We are fortunate to have our teacher Khenpo Samdup offer these teachings and participate in the discussion when available. When Khenpo is unable to attend a senior student will facilitate and lead the discussions.
These teachings form the core of the Buddhist path. The basic concepts are the first steps for all Buddhist practitioners. The atmosphere is both informal and casual and covers topics such as:
- Refuge To take refuge in the Buddha, Dharma and Sangha, the basis of Buddhism.
- Four Noble Truths contain the essence of the Buddha’s teachings. It was these four principles that the Buddha came to understand during his meditation under the Bodhi tree.
- Shamatha meditation helps to free the mind from disturbing emotions and conceptual thinking processes. It brings the mind under control, under discipline, with some degree of single pointed focus, with full alertness of mind. By doing this meditation, the individual is able to suppress disturbing emotions and gain inner peace, harmony and balance.
- Four thoughts that turn the mind. 1) Precious Human Life 2) Death and Impermanence 3) Karma (Cause and Effect) 4) Suffering (Unsatisfactory Nature of Samsara).
- The Two Truths. This doctrine tells us that existence can be understood as both ultimate and conventional (or, absolute and relative). Conventional truth is how we usually see the world, a place full of diverse and distinctive things and beings. Ultimate truth is that there are no distinctive things or beings. To say there are no distinctive things or beings is not to say that nothing exists; it is saying that there are no distinctions.
- Six Paramitas. The six perfections (paramitas) are: generosity, ethics, patience, enthusiastic perseverance, concentration and wisdom. For each perfection we will be looking at its meaning, the method of following it, its divisions and what should be done in the practice of that perfection.
- Karma Cause and Effect. The fundamental law of karma, cause and effect, is that the result of a virtuous deed is always happiness, and the result of a non-virtuous deed is always suffering.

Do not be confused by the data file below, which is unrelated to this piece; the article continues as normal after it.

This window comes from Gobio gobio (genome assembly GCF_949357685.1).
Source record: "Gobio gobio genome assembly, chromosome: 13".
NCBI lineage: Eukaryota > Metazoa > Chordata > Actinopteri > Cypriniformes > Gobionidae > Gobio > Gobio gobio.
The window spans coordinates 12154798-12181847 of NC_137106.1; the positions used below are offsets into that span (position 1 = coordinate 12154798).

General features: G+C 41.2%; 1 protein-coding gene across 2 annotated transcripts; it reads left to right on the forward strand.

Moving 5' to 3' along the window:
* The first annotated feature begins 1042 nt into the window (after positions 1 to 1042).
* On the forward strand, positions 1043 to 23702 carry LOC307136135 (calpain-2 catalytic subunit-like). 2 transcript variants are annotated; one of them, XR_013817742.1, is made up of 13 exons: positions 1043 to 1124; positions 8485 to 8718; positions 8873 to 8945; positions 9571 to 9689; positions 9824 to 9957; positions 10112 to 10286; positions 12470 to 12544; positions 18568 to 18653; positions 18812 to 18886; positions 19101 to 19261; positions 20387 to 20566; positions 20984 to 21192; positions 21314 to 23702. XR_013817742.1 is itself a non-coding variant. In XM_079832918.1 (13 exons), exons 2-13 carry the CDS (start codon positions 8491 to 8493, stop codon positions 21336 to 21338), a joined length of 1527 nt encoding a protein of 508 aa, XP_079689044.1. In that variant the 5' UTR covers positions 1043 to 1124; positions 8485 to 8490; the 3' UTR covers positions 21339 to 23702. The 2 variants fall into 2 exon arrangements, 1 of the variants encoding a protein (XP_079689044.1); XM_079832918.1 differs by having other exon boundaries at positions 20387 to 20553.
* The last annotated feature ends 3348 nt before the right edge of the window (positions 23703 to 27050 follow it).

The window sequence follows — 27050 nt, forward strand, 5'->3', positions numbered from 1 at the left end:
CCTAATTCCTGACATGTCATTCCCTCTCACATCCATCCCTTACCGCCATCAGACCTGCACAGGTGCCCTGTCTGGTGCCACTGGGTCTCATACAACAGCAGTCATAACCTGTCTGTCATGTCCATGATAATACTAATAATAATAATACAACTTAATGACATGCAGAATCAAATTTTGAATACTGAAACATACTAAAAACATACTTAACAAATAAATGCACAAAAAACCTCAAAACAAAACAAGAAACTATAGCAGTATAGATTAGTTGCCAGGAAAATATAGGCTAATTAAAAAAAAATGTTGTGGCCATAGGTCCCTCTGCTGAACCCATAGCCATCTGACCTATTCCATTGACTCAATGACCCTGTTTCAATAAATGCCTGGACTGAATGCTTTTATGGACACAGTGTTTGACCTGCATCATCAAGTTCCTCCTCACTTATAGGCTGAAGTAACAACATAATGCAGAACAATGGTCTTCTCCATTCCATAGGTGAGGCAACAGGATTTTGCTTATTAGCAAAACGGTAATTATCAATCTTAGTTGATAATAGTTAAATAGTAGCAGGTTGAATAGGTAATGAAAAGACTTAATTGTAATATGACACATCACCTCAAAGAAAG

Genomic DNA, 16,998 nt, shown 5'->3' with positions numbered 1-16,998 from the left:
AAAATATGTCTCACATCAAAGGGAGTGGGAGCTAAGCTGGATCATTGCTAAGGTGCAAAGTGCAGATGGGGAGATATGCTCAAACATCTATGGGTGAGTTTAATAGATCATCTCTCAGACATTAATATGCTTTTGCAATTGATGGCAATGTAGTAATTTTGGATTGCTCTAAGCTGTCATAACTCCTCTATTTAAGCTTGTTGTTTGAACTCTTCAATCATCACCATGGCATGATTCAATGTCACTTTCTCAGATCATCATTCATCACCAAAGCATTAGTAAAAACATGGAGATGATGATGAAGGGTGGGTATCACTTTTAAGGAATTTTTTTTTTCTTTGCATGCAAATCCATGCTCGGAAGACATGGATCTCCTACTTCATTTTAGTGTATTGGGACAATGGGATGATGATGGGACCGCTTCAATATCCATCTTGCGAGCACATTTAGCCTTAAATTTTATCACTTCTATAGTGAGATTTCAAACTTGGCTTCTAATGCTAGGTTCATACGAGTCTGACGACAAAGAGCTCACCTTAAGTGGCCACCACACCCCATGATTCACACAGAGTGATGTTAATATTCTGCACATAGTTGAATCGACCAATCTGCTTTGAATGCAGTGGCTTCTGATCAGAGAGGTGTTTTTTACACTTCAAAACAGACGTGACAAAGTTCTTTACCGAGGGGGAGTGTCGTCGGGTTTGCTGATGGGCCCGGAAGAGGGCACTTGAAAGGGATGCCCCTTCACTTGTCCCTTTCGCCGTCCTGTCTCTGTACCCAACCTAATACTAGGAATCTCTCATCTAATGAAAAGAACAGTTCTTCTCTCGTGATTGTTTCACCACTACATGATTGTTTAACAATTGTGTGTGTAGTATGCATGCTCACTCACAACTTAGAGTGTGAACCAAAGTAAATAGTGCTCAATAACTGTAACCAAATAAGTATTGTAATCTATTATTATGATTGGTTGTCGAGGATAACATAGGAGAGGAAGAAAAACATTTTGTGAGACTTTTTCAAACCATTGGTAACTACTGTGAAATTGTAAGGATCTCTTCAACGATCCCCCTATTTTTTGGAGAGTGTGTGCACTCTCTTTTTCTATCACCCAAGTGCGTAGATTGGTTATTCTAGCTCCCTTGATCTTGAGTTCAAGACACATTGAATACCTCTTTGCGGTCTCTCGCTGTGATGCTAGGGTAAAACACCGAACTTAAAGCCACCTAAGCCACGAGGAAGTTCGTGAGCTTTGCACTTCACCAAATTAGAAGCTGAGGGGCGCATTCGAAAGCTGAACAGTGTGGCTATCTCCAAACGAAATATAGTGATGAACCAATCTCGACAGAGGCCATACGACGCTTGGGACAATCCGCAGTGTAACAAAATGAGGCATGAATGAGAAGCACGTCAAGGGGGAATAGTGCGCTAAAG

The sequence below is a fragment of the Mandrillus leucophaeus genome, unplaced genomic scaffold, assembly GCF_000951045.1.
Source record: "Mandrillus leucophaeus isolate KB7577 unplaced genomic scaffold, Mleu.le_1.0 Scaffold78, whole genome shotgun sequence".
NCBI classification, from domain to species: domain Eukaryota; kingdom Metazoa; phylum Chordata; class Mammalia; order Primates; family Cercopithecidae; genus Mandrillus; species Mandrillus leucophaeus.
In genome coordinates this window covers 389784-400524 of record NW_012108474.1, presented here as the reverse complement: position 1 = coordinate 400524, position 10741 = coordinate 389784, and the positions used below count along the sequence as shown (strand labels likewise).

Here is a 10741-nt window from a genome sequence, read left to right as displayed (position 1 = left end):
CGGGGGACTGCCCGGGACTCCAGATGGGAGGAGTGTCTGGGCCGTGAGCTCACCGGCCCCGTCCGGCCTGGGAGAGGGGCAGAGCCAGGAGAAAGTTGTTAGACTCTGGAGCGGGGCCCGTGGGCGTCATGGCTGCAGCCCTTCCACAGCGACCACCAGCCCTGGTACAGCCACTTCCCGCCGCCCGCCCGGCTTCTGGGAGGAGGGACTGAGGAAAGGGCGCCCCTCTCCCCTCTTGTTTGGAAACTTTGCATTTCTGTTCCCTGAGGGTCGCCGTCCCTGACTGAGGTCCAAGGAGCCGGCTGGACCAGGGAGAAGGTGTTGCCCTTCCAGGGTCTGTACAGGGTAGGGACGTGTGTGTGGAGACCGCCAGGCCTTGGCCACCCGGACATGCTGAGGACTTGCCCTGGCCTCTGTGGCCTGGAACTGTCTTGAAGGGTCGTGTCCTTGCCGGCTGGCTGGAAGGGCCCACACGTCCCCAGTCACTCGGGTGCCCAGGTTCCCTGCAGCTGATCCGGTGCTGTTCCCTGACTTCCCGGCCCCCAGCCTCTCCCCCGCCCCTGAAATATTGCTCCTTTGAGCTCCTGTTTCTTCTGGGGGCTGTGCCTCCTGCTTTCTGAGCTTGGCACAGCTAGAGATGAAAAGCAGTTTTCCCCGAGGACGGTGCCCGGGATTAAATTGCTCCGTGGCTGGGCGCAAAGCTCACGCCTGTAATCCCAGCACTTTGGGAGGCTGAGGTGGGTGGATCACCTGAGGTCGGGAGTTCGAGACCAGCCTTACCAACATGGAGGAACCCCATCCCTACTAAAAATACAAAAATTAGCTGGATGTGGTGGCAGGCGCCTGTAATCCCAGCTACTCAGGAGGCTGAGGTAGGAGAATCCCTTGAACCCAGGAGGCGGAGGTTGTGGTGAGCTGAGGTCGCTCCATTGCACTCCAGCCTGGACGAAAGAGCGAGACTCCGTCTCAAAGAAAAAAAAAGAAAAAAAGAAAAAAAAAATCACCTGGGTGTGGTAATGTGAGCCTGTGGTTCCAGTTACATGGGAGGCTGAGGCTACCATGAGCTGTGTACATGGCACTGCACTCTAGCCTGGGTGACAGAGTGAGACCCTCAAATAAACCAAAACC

- Bodhichitta. In Sanskrit, bodhi means “awakened” and chitta means “mind” or “heart.” Bodhichitta — “awakened heart-mind” — is the compassionate wish to realize enlightenment for all beings, not just oneself. Through Bodhichitta, the desire to attain enlightenment transcends the narrow interests of the individual self.
- Three Roots and the Dharma Protectors. The three roots are the Guru, Yidam and Dakini. The Guru is the root of blessings, the Yidam of accomplishment, and the Dakini of activity. A Dharma Protector is an emanation of a Buddha or a Bodhisattva whose main functions are to avert the inner and outer obstacles that prevent practitioners from gaining spiritual realizations, and to arrange all the necessary conditions for their practice.
- Seven Branches which involves seven different ways of accumulating merit, each of which serves a specific purpose. The offerings are: prostration, offering, confession, rejoicing, requesting the turning of the wheel of the dharma, asking Buddha not to pass into parinirvana, and dedication of merit.
- Three Vehicles. The three vehicles or paths of Buddhism which are: Hinayana, Mahayana and Vajrayana.
- Vajrayana Empowerments. This is the process by which a lama with experience in the particular practice confers on others the description, explanation, visualization and order of the practice, along with appropriate offerings and specific mantras.
- Six Bardo. In Tibetan Buddhism, a bardo is an in-between state. The word is often used to mean a state between death and rebirth.
The class consists of a teaching on a particular topic along with open discussion with plenty of time for questions and answers. It is important to have a solid foundation to fully understand the continuing path of Buddhism and this is the perfect, open atmosphere in which to begin.